Still, he can’t help but get irritated sometimes at science fiction in which the writers seem to have no familiarity whatsoever with the scientific phenomenon they’re ostensibly writing about. (more…)

McGoranHere’s an interview with author Jon McGoran, who is carving out a distinctive niche for himself with tech thrillers that incorporate cutting edge advances in biotechnology. Really cool stuff. I’ve reviewed his books “Drift” and “Deadout” on this blog previously. This interview previously ran in the quarterly newsletter for Garden State Speculative Fiction Writers, which I edit. The issue was geared toward science fiction writers who might be interested in incorporating some genuine science into their writing. (I’ve previously written about the increasing disconnect between science fiction and actual science here.) Jon’s a really well-informed and interesting guy. So even if you’re not a writer, I guarantee this interview is worth your time. Enjoy. And check out Jon’s Website here.

 

Looking for a subject for that gritty crime thriller you want to write? Genetic modification of plants probably isn’t going to be on your short list for potential topics. But author Jon McGoran has already authored two books featuring Philadelphia narcotics detective Doyle Carrick and his involvement in cases involving biotechnology.

We’re not talking “Day of the Triffids” style plant monsters here. McGoran’s books are firmly grounded in contemporary science, and touch on real concerns and controversies related to producing genetically modified food. That might seem a bit dry and academic for a police thriller, but both of his Doyle Carrick novels — “Drift” and “Deadout” — are taut, gripping narratives guaranteed to please any fan of action-packed crime fiction. “Publisher’s Weekly,” which gave both books starred reviews, apparently agrees.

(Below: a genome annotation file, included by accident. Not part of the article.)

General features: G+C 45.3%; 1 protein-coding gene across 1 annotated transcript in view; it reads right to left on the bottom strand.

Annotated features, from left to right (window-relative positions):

While his books fall more under the heading of “science thriller” than “science fiction,” I thought he might be able to provide some valuable advice for us about incorporating recent scientific developments into a narrative. Check out his Website at http://www.jonmcgoran.com.

 

Q: Can you tell us a little about your background?

A: I’ve been writing since I was a kid, and took it pretty seriously up until my late teens, when music and songwriting became more important to me. For about 10 years I wrote and performed a lot of music, but even while I wasn’t writing fiction, I still thought of myself a writer as much as a musician. After I did NOT become wildly rich and famous, I went back to school and finished my degree, started writing more as a job — copywriting, public relations, journalism. But after a few years, I realized how much I missed fiction, and how much writing and creating was at the heart of who I was. For some reason, when I returned to writing, instead of concentrating on science fiction and short stories, I was thinking only in terms of novels, and primarily in the mystery/thriller genres. Since then, I’ve started writing short fiction again, a lot of it science fiction, and my interest in science and science fiction has definitely informed my thrillers, which have strong elements of science.

 

Q: How did “Drift” and “Deadout” come about?